In the back of the room a woman, applauding furiously, rose to her feet. "That's right, Ken! Way to go!" Eleanor Lathrop Winfield shouted. "You tell her."
Joanna's mother's enthusiastic outburst was enough to propel Joanna out of her dream. She awakened panting and sweating, but the dream stayed with her for several long minutes. Although those were likely Eleanor's true feelings, to Joanna's personal knowledge her mother had never made any such statement -- at least not in public -- not during the campaign or after it.
The election itself was now a full three months in the past. Joanna had managed to eke out a narrow 587-vote victory, so she should have been over the campaign nightmares, but she wasn't. Night after night, in some variation of that same dream, she was perpetually running for office, and night after night her mother's continuing disapproval was always with her.
She reached out, longing to cuddle up to Butch's comforting presence, but he wasn't there. He had left early the previous afternoon for El Paso and a weekend mystery conference, where he would be on what his editor called the "limbo" panel -- made up of first-time writers whose books were sold but not yet published. Butch's first novel, Serve and Protect, wasn't due out until September, but his editor, Carole Ann Hudson, had engineered his being placed on a panel at the conference so he could "start getting his name out there."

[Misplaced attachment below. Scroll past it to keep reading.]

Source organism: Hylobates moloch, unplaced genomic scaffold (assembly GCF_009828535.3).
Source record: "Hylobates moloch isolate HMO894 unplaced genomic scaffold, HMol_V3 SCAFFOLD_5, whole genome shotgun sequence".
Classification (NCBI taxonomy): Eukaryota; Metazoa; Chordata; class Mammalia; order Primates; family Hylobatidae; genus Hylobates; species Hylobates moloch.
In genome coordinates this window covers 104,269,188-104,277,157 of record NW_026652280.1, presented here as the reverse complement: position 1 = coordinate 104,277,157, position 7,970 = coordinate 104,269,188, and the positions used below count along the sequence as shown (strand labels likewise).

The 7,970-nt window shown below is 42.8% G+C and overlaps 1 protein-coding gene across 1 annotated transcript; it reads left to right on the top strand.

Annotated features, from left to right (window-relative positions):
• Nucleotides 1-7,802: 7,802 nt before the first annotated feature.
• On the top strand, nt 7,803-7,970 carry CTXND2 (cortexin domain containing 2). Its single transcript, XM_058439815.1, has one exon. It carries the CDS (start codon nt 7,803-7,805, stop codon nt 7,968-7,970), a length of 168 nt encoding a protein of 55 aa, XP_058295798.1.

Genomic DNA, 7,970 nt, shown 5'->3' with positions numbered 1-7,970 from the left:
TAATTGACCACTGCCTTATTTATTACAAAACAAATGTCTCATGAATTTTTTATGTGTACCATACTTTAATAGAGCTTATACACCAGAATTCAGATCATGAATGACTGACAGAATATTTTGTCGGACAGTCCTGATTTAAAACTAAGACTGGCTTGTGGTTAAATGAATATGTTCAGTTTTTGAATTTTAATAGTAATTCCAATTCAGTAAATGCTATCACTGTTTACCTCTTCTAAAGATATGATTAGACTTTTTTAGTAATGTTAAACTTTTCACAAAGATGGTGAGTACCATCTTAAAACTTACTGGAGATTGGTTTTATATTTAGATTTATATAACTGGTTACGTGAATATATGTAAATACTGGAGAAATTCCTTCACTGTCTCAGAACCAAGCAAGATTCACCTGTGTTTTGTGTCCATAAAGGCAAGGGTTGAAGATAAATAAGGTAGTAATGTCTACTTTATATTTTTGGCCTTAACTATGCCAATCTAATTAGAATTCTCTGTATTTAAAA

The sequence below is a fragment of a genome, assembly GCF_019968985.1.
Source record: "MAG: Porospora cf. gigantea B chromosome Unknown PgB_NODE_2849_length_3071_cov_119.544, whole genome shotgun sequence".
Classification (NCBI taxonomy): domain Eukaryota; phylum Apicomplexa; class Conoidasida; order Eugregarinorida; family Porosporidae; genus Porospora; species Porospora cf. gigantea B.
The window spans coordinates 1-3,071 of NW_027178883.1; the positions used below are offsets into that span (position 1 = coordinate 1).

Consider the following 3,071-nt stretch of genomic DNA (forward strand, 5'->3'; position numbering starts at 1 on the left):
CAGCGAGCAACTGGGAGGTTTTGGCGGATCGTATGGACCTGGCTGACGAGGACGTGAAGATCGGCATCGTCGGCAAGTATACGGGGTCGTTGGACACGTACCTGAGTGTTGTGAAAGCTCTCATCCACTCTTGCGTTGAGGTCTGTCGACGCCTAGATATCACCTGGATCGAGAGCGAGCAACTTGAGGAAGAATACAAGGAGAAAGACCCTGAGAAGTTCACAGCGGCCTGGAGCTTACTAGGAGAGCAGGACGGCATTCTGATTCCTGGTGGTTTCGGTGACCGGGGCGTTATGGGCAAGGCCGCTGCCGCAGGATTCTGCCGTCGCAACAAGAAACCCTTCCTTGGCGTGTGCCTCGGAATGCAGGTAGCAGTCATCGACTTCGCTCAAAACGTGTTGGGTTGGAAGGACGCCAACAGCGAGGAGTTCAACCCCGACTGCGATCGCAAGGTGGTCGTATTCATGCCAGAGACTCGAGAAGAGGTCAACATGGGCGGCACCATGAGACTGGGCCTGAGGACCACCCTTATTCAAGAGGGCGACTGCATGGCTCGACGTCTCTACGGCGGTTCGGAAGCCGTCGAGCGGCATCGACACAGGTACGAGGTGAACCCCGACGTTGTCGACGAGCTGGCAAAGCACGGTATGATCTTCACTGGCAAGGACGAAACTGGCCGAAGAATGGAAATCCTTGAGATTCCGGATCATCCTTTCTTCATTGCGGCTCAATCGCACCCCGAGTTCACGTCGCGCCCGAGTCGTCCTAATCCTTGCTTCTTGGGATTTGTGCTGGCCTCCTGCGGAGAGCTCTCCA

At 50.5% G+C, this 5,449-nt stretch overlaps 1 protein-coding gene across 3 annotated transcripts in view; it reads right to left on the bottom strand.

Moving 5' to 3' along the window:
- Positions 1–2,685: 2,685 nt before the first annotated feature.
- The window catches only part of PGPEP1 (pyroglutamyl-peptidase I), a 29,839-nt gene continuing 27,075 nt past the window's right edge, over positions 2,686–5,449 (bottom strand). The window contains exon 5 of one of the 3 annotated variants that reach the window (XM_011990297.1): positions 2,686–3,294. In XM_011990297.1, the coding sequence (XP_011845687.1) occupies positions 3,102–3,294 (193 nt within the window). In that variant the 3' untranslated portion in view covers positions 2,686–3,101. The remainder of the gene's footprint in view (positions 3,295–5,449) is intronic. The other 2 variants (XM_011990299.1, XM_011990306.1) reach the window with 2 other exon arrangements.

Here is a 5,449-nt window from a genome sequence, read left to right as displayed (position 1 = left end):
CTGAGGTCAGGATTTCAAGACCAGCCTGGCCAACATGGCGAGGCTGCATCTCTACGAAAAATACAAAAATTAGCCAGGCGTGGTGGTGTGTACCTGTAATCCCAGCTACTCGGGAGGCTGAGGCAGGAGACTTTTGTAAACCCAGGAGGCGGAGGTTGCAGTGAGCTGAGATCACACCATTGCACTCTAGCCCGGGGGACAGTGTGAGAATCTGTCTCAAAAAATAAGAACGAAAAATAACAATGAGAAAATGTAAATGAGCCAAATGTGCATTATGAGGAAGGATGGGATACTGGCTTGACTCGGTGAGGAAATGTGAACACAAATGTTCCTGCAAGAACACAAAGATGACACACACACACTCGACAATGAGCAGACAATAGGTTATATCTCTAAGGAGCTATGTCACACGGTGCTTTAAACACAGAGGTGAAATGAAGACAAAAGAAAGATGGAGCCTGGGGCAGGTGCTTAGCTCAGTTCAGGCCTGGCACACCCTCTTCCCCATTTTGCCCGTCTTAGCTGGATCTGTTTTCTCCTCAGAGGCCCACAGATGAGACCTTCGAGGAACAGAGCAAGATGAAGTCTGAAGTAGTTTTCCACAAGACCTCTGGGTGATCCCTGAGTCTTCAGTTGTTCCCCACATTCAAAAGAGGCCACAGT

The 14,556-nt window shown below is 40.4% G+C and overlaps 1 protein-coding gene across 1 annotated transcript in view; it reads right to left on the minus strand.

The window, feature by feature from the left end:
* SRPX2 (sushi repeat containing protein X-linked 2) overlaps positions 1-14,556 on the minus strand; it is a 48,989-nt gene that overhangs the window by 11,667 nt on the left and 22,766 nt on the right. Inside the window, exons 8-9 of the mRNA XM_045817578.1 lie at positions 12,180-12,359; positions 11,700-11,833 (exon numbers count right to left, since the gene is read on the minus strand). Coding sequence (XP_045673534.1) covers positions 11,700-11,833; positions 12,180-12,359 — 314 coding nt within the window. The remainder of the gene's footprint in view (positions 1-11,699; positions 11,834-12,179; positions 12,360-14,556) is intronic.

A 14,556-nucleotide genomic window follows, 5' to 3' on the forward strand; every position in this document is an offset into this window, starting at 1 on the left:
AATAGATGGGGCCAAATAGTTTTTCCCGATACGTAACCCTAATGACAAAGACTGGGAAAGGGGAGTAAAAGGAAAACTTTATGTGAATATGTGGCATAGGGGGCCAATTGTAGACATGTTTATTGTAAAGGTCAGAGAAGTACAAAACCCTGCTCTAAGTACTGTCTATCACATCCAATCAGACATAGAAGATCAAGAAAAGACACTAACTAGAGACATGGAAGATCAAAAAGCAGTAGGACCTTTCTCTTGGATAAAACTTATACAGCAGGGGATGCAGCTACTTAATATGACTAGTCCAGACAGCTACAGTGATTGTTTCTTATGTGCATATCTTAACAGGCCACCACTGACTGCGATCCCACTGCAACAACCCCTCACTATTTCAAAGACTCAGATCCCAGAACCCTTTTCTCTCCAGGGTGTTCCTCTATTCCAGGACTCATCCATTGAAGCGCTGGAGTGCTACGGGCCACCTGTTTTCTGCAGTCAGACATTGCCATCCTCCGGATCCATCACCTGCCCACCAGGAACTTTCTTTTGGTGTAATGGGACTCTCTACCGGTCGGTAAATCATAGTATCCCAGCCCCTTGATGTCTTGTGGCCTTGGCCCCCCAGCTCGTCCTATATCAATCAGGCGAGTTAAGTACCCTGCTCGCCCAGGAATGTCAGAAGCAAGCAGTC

"I'm not going to go running off to El Paso for three days when the baby's due in less than a week," Butch had declared.
"Due dates aren't exactly chiseled in granite," Joanna had responded. "Look at Jenny. She was ten days late, and I was in labor for the better part of eight hours before she was born. Think about it. El Paso is only five hours away, especially the way you drive. If I called you right away, you'd be here in plenty of time. Besides, Carole Ann must have gone to a lot of trouble to make this happen, including having bound galleys available. You need to be there."
But now, with the nightmare still lingering and her back hurting like crazy, Joanna wished she hadn't insisted Butch go. What she would have liked more than anything right then was one of his special back rubs. And although massages helped, Joanna was tired of having a sore back. Tired of not being able to sleep on her stomach. Tired as hell of being pregnant. And, as if to add its own two cents' worth, the baby stirred suddenly inside her and began hammering away at her ribs.
"All right, all right," she grumbled. "Since we're both wide awake, I could just as well get up."
Pulling on a wool robe that no longer connected around her middle, Joanna waddled out into the kitchen and started heating water. The bouts of morning sickness that had plagued the beginning of her pregnancy no longer existed, but her aversion to the taste of coffee lingered. Tea, not coffee, was now her drink of choice.
Joanna stood at the back door while Lady, the loving Australian shepherd she had rescued the previous summer, went outside to investigate the news of the day. In the crisp chill of early morning, Joanna savored the gentle warmth of the heated floor on her bare feet. Radiant heat in the floor was one of the things Butch had built into their rammed-earth house. At the time he suggested it, Joanna had thought it a peculiar thing to be . . .